Eye For Film >> Movies >> Under Milk Wood (2015) Film Review
Under Milk Wood
Reviewed by: Jane Fae
I am not a fan of the remake: the reimagined, reframed; the second guess. Which is not to say that a remake of an original with strong direction and clear vision can’t work: it is just that all too often, the new is overwhelmed by comparison with the old and unlike wine-tasting – where a swig of water and a spit clears the palette – it is hard to clear the brain of old film.
Especially when the film – or the play on which it has based – has become so much part of our cultural DNA.
This is what makes so brave Kevin Allen’s decision to venture once more Under Milk Wood, some 60 years after Richard Burton delivered what is widely regarded as the “definitive” performance of this play, poem, comedy, tragedy on the radio: 40 years after Richard Burton, again, and Elizabeth Taylor and Peter O’Toole elevated it to slightly lesser critical acclaim on the big screen.
OK. It has Welsh voices aplenty - which would have pleased author Dylan Thomas - but can we really compare Rhys Ifans turning in a fine performance as Milk Wood’s pivotal character and narrator, lovelorn Captain Cat, and Charlotte Church, turning everyone else’s eyes as the loved-too-much Polly Garter, to such giant predecessors?
The good news. We do not need to. Kevin Allen succeeds, brilliantly, in creating something new, fresh and thoroughly engaging.
This he does by paying utmost respect to the fundamentals, while at the same time wholly jettisoning Thomas’ insistence that Under Milk Wood is a “play for voices” and bringing to it fresh vision and a colour-saturated imagination.
Down the years, critics have argued as to what exactly the play is about. Is it, as Burton famously declared “about religion, the idea of death and sex”? Or is it about nothing much at all? About the daily comings and goings in Llareggub, which is both tiny Welsh village where the action takes place and (read it backwards!) allegedly Thomas’ last little joke at the expense of the BBC censors.
Allen has made it all of these. From the very first “Listen!” to the last gentle benediction, he is faithful to the spirit of Thomas’s endeavour, bringing out the gentle humour of everyday existence through an intensely lyric language.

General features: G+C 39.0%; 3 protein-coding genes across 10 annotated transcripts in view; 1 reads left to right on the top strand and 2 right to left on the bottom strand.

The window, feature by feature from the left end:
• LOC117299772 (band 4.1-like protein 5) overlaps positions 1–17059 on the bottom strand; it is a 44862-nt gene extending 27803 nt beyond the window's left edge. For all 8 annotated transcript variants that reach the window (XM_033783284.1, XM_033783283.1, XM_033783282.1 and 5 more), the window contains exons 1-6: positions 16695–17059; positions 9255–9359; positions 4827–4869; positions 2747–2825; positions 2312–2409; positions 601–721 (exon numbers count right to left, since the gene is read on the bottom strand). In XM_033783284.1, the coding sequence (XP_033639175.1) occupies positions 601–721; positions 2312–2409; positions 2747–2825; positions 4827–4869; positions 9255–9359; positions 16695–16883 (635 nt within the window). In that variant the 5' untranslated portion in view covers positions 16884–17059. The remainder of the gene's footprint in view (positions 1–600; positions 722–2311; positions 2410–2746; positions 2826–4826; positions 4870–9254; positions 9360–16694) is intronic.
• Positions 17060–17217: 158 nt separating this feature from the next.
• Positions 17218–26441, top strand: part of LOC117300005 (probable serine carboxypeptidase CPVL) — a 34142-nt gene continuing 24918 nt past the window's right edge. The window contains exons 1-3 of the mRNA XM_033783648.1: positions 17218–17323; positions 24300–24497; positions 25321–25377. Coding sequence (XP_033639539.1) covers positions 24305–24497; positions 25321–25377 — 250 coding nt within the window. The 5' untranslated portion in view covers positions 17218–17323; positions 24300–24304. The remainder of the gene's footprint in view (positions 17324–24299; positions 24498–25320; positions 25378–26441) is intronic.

This is an affectionate, earthy view of ordinary people acknowledging a universal truth: that human beings are by turns funny, sad, laughing, vicious, tragic; and that we should love and celebrate them in all their flawed imperfection.
There is rather more explicit sexuality than when I first took part in a performance of this work (at school, more than 40 years ago!): sideways reference to PC Attila Rees dragging out his helmet in the middle of the night, becomes rather more blatantly masturbatory; Dai Bread, the baker, bakes phallic loaves. Mrs Ogmore-Pritchard, who takes intense pleasure from dreams of nagging her deceased husbands, turns up here as leather-clad dominatrix with an alabaster dildo on her shelves alongside the fine bone china.
Where Allen departs from the original, apart from some minor pruning of the original script – what gives this version of Under Milk Wood fresh vigour, and sets it aside from its predecessors – is in his decision to make it unashamedly filmic: to depart from Thomas’ demand that the audience “Listen!”.
From the very first, as we are drawn in by his intelligent combination of music, water, cloud and colour, it is clear that we are intended as much to “Watch!”, as well as tap along to an innovative and varied score that adds depth and interest to each character.
Purists and those with a firm belief that “there can only be one” may object that this is not necessarily the way Dylan Thomas imagined it. Who knows: perhaps they would be right. But that should not be excuse for missing this glorious re-creation of a classic work. It’s not what it was: and for that it should be celebrated.Reviewed on: 25 Oct 2015